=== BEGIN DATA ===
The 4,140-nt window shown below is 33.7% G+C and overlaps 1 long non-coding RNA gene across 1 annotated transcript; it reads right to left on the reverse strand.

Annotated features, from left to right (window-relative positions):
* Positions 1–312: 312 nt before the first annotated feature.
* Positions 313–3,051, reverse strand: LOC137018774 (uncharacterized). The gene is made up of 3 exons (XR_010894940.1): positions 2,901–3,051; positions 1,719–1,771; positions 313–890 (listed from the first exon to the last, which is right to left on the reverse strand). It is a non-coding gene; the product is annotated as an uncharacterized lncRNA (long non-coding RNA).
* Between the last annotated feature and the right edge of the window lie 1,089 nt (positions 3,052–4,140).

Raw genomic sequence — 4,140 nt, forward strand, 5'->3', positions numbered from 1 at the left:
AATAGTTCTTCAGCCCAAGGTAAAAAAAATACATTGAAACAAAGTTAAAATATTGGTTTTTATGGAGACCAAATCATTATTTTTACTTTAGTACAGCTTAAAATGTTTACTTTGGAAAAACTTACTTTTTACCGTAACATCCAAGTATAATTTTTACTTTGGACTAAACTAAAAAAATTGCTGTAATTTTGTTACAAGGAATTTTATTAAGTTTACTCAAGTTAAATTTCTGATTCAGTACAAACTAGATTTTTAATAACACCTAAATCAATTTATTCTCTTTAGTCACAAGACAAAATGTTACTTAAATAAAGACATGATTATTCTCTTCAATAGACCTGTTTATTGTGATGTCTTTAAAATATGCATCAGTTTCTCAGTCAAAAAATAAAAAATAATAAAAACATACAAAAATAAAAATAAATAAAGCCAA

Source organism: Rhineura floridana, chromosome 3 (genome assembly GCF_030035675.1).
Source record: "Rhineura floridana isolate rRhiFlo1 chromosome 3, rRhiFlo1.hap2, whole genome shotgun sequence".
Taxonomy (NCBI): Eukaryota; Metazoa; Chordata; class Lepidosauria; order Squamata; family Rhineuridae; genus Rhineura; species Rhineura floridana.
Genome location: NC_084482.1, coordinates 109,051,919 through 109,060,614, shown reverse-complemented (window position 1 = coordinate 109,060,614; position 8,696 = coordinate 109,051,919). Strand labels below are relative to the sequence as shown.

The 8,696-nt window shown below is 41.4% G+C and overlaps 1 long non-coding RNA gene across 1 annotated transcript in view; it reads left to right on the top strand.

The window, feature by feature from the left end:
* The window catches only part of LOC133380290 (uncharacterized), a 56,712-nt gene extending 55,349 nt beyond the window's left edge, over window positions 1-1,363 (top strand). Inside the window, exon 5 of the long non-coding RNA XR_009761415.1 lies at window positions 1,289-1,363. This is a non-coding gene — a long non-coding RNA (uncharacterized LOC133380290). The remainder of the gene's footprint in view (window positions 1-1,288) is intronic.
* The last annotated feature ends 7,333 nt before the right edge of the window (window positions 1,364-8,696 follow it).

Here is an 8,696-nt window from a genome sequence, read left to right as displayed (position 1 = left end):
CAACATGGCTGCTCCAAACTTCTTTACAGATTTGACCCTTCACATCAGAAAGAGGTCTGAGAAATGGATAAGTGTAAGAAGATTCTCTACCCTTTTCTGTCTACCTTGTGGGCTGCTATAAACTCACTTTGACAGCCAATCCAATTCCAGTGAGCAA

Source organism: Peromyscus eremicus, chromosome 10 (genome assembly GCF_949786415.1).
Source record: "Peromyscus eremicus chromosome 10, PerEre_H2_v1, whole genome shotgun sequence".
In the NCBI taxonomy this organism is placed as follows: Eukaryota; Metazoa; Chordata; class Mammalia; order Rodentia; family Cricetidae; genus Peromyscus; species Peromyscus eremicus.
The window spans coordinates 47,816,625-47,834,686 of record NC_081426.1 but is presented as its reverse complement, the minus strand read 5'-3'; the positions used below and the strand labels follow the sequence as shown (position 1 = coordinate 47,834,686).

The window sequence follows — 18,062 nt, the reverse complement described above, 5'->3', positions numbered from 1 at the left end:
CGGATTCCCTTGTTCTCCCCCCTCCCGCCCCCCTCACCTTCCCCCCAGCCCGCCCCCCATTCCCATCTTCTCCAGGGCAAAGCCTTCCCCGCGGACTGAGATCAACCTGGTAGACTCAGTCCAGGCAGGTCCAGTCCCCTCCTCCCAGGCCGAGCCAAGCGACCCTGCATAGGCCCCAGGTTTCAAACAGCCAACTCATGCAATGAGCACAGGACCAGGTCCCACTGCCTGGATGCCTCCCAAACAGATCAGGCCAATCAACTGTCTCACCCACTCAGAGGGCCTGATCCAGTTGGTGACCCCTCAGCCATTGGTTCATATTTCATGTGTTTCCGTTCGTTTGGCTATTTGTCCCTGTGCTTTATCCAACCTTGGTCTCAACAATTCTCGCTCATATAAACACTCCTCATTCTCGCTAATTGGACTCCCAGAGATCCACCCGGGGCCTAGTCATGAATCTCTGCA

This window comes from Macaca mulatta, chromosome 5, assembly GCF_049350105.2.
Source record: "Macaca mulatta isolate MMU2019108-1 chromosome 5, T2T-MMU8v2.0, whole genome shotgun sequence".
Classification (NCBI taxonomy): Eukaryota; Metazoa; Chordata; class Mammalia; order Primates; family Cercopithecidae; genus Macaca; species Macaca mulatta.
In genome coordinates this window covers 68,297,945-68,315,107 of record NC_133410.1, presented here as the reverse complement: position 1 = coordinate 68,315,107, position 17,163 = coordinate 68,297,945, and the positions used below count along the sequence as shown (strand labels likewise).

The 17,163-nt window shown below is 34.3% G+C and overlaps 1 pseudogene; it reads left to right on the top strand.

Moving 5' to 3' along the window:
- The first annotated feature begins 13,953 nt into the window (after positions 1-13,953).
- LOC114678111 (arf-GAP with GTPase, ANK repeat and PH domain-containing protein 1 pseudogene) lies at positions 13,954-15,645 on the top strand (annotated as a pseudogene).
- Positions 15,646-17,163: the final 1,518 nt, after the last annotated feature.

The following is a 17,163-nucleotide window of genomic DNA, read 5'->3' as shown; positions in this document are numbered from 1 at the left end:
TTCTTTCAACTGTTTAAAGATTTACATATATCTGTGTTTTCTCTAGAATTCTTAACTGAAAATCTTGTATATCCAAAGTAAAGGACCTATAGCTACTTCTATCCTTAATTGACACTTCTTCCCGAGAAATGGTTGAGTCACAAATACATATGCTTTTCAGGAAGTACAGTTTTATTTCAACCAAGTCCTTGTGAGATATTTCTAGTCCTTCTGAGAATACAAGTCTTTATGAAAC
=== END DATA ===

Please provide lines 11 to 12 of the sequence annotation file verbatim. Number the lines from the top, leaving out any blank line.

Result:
Genome location: NC_084482.1, coordinates 109,051,919 through 109,060,614, shown reverse-complemented (window position 1 = coordinate 109,060,614; position 8,696 = coordinate 109,051,919). Strand labels below are relative to the sequence as shown.

The 8,696-nt window shown below is 41.4% G+C and overlaps 1 long non-coding RNA gene across 1 annotated transcript in view; it reads left to right on the top strand.